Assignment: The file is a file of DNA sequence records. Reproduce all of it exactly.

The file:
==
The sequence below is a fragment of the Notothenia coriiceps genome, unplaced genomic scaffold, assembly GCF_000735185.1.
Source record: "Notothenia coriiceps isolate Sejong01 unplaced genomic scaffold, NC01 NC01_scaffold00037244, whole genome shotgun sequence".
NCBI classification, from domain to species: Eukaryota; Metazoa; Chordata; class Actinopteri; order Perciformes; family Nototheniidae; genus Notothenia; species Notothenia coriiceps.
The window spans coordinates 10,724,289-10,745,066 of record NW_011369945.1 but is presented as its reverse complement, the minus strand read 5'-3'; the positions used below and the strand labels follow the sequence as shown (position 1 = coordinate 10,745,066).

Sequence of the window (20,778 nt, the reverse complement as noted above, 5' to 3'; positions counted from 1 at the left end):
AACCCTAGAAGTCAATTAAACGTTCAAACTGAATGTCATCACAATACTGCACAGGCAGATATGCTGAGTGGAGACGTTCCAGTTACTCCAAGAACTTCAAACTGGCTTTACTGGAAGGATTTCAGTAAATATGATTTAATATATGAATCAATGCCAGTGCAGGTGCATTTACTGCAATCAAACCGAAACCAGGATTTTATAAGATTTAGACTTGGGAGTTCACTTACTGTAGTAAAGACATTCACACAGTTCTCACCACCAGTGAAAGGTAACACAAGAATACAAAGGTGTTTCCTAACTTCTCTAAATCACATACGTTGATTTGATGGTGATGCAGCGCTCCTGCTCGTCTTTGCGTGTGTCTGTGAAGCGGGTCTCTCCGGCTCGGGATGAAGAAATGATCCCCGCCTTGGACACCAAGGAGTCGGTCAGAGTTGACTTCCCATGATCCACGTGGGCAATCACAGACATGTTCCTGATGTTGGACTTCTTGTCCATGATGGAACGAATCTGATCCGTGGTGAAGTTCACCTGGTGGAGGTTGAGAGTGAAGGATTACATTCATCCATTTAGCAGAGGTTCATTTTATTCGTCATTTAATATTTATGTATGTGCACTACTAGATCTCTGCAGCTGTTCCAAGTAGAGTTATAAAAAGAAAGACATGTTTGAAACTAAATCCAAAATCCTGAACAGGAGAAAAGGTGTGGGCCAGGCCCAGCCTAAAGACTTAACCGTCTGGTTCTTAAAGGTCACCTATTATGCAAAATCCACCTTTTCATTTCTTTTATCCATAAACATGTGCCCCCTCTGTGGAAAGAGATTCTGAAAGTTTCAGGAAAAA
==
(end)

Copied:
The sequence below is a fragment of the Notothenia coriiceps genome, unplaced genomic scaffold, assembly GCF_000735185.1.
Source record: "Notothenia coriiceps isolate Sejong01 unplaced genomic scaffold, NC01 NC01_scaffold00037244, whole genome shotgun sequence".
NCBI classification, from domain to species: Eukaryota; Metazoa; Chordata; class Actinopteri; order Perciformes; family Nototheniidae; genus Notothenia; species Notothenia coriiceps.
The window spans coordinates 10,724,289-10,745,066 of record NW_011369945.1 but is presented as its reverse complement, the minus strand read 5'-3'; the positions used below and the strand labels follow the sequence as shown (position 1 = coordinate 10,745,066).

Sequence of the window (20,778 nt, the reverse complement as noted above, 5' to 3'; positions counted from 1 at the left end):
AACCCTAGAAGTCAATTAAACGTTCAAACTGAATGTCATCACAATACTGCACAGGCAGATATGCTGAGTGGAGACGTTCCAGTTACTCCAAGAACTTCAAACTGGCTTTACTGGAAGGATTTCAGTAAATATGATTTAATATATGAATCAATGCCAGTGCAGGTGCATTTACTGCAATCAAACCGAAACCAGGATTTTATAAGATTTAGACTTGGGAGTTCACTTACTGTAGTAAAGACATTCACACAGTTCTCACCACCAGTGAAAGGTAACACAAGAATACAAAGGTGTTTCCTAACTTCTCTAAATCACATACGTTGATTTGATGGTGATGCAGCGCTCCTGCTCGTCTTTGCGTGTGTCTGTGAAGCGGGTCTCTCCGGCTCGGGATGAAGAAATGATCCCCGCCTTGGACACCAAGGAGTCGGTCAGAGTTGACTTCCCATGATCCACGTGGGCAATCACAGACATGTTCCTGATGTTGGACTTCTTGTCCATGATGGAACGAATCTGATCCGTGGTGAAGTTCACCTGGTGGAGGTTGAGAGTGAAGGATTACATTCATCCATTTAGCAGAGGTTCATTTTATTCGTCATTTAATATTTATGTATGTGCACTACTAGATCTCTGCAGCTGTTCCAAGTAGAGTTATAAAAAGAAAGACATGTTTGAAACTAAATCCAAAATCCTGAACAGGAGAAAAGGTGTGGGCCAGGCCCAGCCTAAAGACTTAACCGTCTGGTTCTTAAAGGTCACCTATTATGCAAAATCCACCTTTTCATTTCTTTTATCCATAAACATGTGCCCCCTCTGTGGAAAGAGATTCTGAAAGTTTCAGGAAAAA